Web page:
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A Dirty Dozen with IKE REILLY – October 2021

| 20 October 2021 | Reply

Phot credit: Grant Herbek

According to a recent press release: “Libertyville, IL-based genre-bending singer-songwriter Ike Reilly is releasing his eighth studio album, Because the Angels, today (October 15, 2021), via Nashville-based label Rock Ridge Music. Recorded at Reilly’s own Diamond City Studio in Libertyville, Illinois and Fat Studio in Grayslake, Illinois, the album was produced by Reilly and Phil Karnats (Secret Machines, Polyphonic Spree) and was mixed in New York City by Mario McNulty (David Bowie, Prince, Julian Lennon). Since his explosive major label debut, Salesmen and Racists, Reilly has been creating rebellious punk/folk/country/blues-influenced rock ’n’ roll records that are poetic and cinematic. Critical praise for his work has been plentiful, and he has garnered a wildly loyal fan base — from faithful fans in the dirty bars and rock clubs in the middle of nowhere to legendary authors. Reilly’s songs have a unique universality that affects people. Author Stephen King wrote that Reilly’s travel band saga, “Boltcutter,” was “the best new song to come out of the Trump era.”  The New York Times called Reilly’s longtime band, The Assassination, one of the best live bands in America.” We get Ike to discuss new music, influences, and more…

1. Tell us a little about your latest release.  What might a fan or listener not grab the first or second time they listen through?  Are there any hidden nuggets you put in the material or that only diehard fans might find?

It’s an American record celebrating the new patriotism that’s sweeping the country. The nuggets in this material are not hidden — they stand out like raisins on rice.

2. What got you into music, and can you tell us about the moment you realized you wanted to be a musician?

I fell into it — I never thought about being a musician until I was one and found myself stuck with not being able to do anything else, no other skills. There are so many guitar players and singer-songwriters that I’m not sure it can even be called a skill. Hell, I’m told 10,000 songs a day get tossed up into the ether.  I never really realized I wanted to be a musician; I just was one and then I had to figure out how to get paid as the value for songs sunk lower and lower.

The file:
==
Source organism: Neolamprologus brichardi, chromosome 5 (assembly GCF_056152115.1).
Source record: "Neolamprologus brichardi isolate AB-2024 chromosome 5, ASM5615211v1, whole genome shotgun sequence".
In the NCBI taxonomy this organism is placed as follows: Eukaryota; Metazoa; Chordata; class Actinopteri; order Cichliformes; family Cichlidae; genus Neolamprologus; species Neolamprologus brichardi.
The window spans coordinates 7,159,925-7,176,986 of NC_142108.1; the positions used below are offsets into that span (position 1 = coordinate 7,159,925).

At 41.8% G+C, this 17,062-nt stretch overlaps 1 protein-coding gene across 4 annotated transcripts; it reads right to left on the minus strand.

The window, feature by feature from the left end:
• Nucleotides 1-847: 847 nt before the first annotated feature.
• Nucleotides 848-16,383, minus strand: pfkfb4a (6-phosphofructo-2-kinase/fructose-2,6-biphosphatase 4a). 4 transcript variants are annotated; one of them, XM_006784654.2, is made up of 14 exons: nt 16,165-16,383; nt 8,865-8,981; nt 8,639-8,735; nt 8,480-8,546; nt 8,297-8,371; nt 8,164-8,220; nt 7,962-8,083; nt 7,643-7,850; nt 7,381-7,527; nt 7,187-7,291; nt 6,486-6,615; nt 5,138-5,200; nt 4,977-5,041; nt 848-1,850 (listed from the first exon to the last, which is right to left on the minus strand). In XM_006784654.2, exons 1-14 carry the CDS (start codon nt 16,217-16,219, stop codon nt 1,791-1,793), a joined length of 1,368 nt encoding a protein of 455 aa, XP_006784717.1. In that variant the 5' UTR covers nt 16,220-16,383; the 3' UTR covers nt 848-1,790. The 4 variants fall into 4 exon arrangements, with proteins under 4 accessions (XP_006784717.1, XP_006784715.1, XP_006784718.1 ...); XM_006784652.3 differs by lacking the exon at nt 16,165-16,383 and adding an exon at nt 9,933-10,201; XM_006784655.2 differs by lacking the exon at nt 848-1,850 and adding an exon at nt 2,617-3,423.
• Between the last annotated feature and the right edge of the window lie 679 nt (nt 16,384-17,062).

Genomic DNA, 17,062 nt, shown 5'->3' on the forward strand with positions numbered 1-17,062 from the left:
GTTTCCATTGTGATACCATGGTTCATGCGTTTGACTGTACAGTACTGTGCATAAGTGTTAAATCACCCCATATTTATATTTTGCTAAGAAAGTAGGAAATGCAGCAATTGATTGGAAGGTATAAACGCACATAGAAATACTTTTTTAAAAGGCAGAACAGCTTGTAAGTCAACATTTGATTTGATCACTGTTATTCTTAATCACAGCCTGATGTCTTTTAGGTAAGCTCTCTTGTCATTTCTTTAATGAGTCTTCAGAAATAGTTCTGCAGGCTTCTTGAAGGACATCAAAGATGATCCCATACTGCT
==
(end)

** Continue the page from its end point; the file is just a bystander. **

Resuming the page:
3. Building on that, is there a specific song, album, performer, or live show that guided your musical taste?

My musical taste is driven only by authenticity — singular voices in any genre, unique lyrical viewpoints, original sonic approaches, and authentic and honest voices.  The honesty I’m talking about here isn’t real truth — I mean that whatever is being said, sung, or conveyed seems believable given its source. I find truth in a record called Rum, Sodomy & The Lash by the band The Pogues.

4. If you could call in any one collaborator to do a song with, who would it be, and why?

Peggy Lee. I love the darkness of her voice and songs. I would like to write one for her. I’m afraid she might be gone, though?

5. What is your favorite activity when out of the studio and/or not on tour?  What do you like to do to unwind?

I don’t like to unwind. I like to stay wound up. I run a lot, and I stagger too. When I’m not on the road I like to find ways to get back on the road. I kill time in forest preserves and public libraries, and I volunteer at a bowling alley helping to train young pinsetters.